Want to boost profits and gain market share? Here are some things you can do to gain a bigger piece of the pie.
The competition is fierce and ad budgets are tighter than ever. If you're looking to boost profits and gain market share, there are some things you can do to gain a bigger piece of the pie.
Give your product a distinct personality.
OfficeMax's Rubber-Band Guy is an instantly identifiable, highly memorable character that has boosted sales and brand recognition. It personifies the brand while selling the message that whatever customers need they can get at OfficeMax.
Give them an interesting history lesson.
Some of the most common products we use today have the most interesting development histories. Hippocrates, the father of modern medicine, left historical records of a powder made from the bark and leaves of the willow tree to help heal headaches, pains and fevers. By 1829, scientists discovered that the salicin in willow plants was the key ingredient in aspirin, which was later repackaged and marketed by Bayer.
Sing your product's praises.
Create a memorable catchy song, poem or jingle that that hooks in people's minds. Gillette sold millions of razor blades using ìThe Best a Man Can Get, which continues to stick in consumers' heads, leaving a positive impression about the product's unbeatable performance.
Re-package your product for the customer.
Create new convenience packaging that makes your product easier to buy, use or refill. Motor oil used to be sold in cans that required a punch-in can opener or separate punch-through spout. These were messy and troublesome to use. Now oil is sold in twist-open, easy-pour plastic bottles.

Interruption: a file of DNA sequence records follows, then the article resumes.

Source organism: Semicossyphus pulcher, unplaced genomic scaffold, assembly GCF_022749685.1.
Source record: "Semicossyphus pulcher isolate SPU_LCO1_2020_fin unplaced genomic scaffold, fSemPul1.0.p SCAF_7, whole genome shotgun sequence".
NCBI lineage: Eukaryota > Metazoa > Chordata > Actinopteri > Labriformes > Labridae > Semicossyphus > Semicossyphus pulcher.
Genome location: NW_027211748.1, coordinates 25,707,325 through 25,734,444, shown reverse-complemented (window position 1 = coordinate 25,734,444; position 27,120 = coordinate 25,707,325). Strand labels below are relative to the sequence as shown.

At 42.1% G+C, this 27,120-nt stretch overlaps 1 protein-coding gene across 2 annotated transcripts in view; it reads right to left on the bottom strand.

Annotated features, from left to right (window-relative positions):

Let consumables take the lead.
Drop the price of your product, then promote and sell its consumables. Computer printers can be bought for as little as $20, yet the ink cartridges sell for $29 apiece. So don't worry about making a big profit on devices, let your consumables take the lead.
Use viral marketing.
Viral marketing is any word-of-mouth or "tell a friend" mechanism that induces users to re-convey a marketing message to other sites or users. Leveraged by the power of the web and email, viral techniques can create exponential growth in your product's visibility.
Customize your product.
Try to give customers exactly what they want by creating apparently customized versions of your product. Consider the success of Cycle 1, 2, 3, 4 Pet Foods, or Burger King's "Have it Your Way."
Go high tech.
Exploit the latest technological advancements in media to underscore your message. For example, explore the use of audio chips in magazines, brochures or mailers. The novelty of these devices gets people talking, and there's that ìVî word again (viral marketing).
Promote product sharing.
This can be done by showing how your product brings friends and family together. An emotional appeal like this can be very memorable. A good example is Almond Joy's, "you can share half and still have a whole." Another is the ubiquitous Friends-and-Family discount, which abounds in everything from cell phones to vacation packages.
Show your product being used by experts.
If possible, establish your product as the one used by recognized experts in the field. A case in point is Canon's use of photojournalists to endorse its 35mm cameras.
Make your product su' gener's.
Establish the fact that your product is generically in a class by itself. Consider Porsche's use of the line "there is no substitute." Or products that have become household words: "blow your nose with a Kleenex," or "make me a Xerox copy."
Think outside the demographic box.
Attract a new category of customers by thinking outside the box. Consider gaining younger or older buyers by expanding the utility and style of your product, e.g., cell phones for tweens, or health bars for seniors.